Note that our summarizing tool is based on the ideas of C.S. Peirce about abduction. The idea is that we start with an argument expressed as a sequence of ideas (which we take to be contained in a first text taken as the reference or starting point). which is then further expanded as further knowledge is added (contained in further texts) with relevant details filling in the argument, consolidating and corroborating propositions and taking out details which, as more information comes in, are judged not to be relevant. Therefore, the user must input two or more texts about the same subject so that a suitable summary can be produced. Although not strictly in keeping with Peircian ideas, we are currently working on extending these ideas to the reference text itself, so that only the main thread of the argument is kept and not so relevant information is left out.
This tool was developed for enabling artificial cognition systems to acquire knowledge from the internet and recall only the most relevant information. However, we believe that there are many areas where this technology could be useful, such as an advanced summarizing technology to help people absorb the most relevant information only in this age of such vasts amounts of data on almost any subject.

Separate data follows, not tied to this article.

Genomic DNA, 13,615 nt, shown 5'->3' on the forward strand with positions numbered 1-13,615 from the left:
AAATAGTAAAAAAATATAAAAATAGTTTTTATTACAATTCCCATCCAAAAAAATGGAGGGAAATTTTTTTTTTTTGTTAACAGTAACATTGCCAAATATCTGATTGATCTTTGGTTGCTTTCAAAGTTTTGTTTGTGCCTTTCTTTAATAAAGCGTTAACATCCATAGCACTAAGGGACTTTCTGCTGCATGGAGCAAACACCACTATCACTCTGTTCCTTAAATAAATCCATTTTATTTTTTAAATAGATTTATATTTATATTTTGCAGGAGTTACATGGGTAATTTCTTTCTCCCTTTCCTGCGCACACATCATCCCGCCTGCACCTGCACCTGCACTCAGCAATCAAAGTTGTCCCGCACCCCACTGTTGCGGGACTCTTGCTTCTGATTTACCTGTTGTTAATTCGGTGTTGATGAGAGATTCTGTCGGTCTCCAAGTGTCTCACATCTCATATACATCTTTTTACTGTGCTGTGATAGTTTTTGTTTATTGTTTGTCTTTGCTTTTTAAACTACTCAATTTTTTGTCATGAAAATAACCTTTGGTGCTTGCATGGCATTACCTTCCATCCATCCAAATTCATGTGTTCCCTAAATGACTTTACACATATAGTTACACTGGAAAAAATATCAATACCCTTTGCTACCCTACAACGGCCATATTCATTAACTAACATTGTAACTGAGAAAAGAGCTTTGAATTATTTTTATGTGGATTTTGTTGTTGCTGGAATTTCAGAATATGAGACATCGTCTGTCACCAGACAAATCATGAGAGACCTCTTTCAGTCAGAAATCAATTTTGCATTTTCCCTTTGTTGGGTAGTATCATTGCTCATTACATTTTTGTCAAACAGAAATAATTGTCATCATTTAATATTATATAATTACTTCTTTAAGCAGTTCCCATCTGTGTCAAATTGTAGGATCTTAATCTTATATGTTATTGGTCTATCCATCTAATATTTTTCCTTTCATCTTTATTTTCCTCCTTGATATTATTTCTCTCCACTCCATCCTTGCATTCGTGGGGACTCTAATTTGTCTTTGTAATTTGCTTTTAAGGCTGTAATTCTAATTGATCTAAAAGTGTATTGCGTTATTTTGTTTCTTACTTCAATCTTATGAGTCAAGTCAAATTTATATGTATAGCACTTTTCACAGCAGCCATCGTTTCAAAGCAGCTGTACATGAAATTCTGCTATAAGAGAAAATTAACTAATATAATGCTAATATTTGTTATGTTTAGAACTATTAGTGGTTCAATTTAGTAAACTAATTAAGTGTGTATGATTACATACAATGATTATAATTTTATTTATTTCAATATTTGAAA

Unlike other methods, our approach involves the representation of knowledge by graphical ideograms so that meaning is represented by position and shape, and therefore if two sentences have more or less the same meaning, they will have similar ideograms, regardless of the specific wording or grammar. In this way, the computer is now capable of understanding the meaning of sentences and does not need any prior training in order to do a summary well.
Nothing is better than a concrete interactive example. When entering a text in the text field above, you need to separate each text in order to make a paragraph and in this way the system can identify each text, if you click in the above field, a small popup appears where has two buttons, each button is for generating sample text in order to make a summary or simplify text and after clicking the Summary button, you need to wait for automatic redirection.